Seattle, WA

I have done my fair share of traveling within the United States. I’ve lived in Houston, had holidays in Chicago and New York, worked in Omaha, moved to Los Angeles, and more… but I had never experienced the Pacific North West, except vicariously through my friends and their photography. 

Since I was a child I have had this deep longing for Seattle. I grew up mesmerized by tv shows and movies that took place in that city. Looking back now I don't know if there was ever truly an accurate representation of the way the city moves. And, it does move in a way that I haven’t experienced in any of the cities I’ve visited. 

I love Chicago for it’s wintery coziness. The buildings seem to be designed to fit well with the cool weather and bare trees, all lining the city in a way that makes every view interesting. I love New York for the people. In reality I don’t know anyone in New York but when I am there and I look around I feel inspired by the way they walk, the dedication in their faces, the drive in their spirits. I love Los Angeles for it’s culture, and they way diversity is celebrated. At times it feels like the city is evolving around me; years later I am still discovering its beautiful intricacies.

Seattle had this strange way of reminding me of other places I had been, and it seemed to encapsulate the best parts of them all. There was a magic that the city had, and part of that might have been that I was there to attend a wedding, which always seems to make me feel connected to everything around me, but the city moved in way that was just different.

There’s no way you can be in Seattle without stopping at Pike’s Place. It might have been one of the most chaotic experiences during my trip, but it honestly was a great way to start off exploring the city. There are street musicians, endless good food, great coffee shops, and it’s right next to the Seattle waterfront. While there I stopped at Storyville coffee, a great local coffee shop that donates a portion of its proceeds to reputable organizations which work to end human-trafficking. The space was almost like a lounge, and even thought it was busy, it was a peaceful place to refuel and recharge. Note: their large, beautiful cookies are delicious, and I have heard that some people do finish them by themselves, but I would bring a friend if you plan on purchasing one. They’re great, and they’re massive. Pike’s had this movie-esque charm that I loved. Go there, wear a great outfit, and pretend like you’re about to enter a story that will change your life.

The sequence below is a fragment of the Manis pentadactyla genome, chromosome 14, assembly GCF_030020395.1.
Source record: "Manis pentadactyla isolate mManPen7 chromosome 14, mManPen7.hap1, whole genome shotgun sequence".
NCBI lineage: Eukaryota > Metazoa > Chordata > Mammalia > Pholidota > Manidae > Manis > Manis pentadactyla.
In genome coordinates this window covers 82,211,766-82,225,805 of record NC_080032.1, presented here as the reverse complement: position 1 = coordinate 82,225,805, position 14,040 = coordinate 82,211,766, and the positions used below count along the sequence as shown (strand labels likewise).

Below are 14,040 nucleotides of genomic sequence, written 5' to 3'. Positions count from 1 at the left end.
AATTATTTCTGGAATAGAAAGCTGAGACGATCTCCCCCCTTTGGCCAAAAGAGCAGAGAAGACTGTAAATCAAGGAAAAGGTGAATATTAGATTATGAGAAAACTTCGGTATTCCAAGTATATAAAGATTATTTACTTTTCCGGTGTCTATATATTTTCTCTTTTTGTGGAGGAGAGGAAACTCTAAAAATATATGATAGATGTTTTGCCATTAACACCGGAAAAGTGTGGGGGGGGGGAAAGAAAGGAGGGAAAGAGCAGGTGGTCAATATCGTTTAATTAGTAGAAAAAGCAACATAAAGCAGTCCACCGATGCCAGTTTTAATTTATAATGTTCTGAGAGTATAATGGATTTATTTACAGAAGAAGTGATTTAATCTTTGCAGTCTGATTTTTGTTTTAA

Some cities just shouldn’t be experienced on foot, but Downtown Seattle definitely is a place that you want to experience slowly. Walking around the downtown area was a light experience. There wasn’t ever a moment where I felt under or overwhelmed. From Pike’s we walked to the the Olympic Sculpture Garden, which I enjoyed, but being by the water is what made the experience. If you’re in Seattle, make it a point to go to as many places by the water as you can.  It just never seemed to stop taking my breath away. 

There is a peace about Seattle that I kept describing as a slowness. It wasn’t that things weren’t happening, because they definitely were, but it was happening in such a peaceful way. When we were at the sculpture garden, it was reminiscent of New York City, which seems strange but one of my favorite things about Manhattan is how much is happening by the water.  

If you’re looking to get even closer to the water, the Golden Gardens Park near Ballard was a nice place to catch some sun. It was cool and windy, but there was a warmth about the surrounding area. You can sit by the water and watch the boats come in and out, and watch some local wind-surfers. I love exploring new places, but I always find it necessary to pause for a moment and just listen to the waves. 

On my last night in the city two of my friends brought me to Schilling Cider House “cidery". I have never been to a cider brewery, and honestly didn’t know they existed until that evening. We happened upon bingo night, which was amusing to say the least. I got a flight of ciders, and while the ciders do frequently change, when I was there I had the Pomegranate Cider; it was a journey. If it’s there, please indulge. 

Once you’ve had the chance to get to know a city, I always find it to be a very unique experience to take in a great view of the skyline, so my friends brought me to Kerry Park on the north end of the city. This is probably one of the most trendy-tourist spots we could have found, but there is definitely a reason people congregate their late into the night. Together we shared this brilliant view of the skyline, and being the last few hours of my trip it made me appreciate the city even further. I snapped a few photos, and then we all sat on the stone fence eating pie and talking. The city view is what I can only call cosmic. 

I’ve been to some magnificent cities, and there are parts of them all that I’ve fallen in love with, but I’ve never had my heart taken by a place as quickly as it was by Seattle. The city is more than just a city. When I went through all of my photos after my trip I realized I hadn't really taken any of the city (except a few shots of the skyline); even downtown was illustrated by culture and art through almost every picture. Frasier Crane once said about his apartment, "It’s a style of decorating; it’s called eclectic. The theory behind it is if you've got really fine pieces of furniture it doesn't matter if they match, they will go together." If you ask me that's the best way to capture Seattle in sentience. If you’ve never been to Seattle I hope you can one day take in the city and catch a little of the magic while you’re there. I’ll be back in the summer; I hope to see you there.

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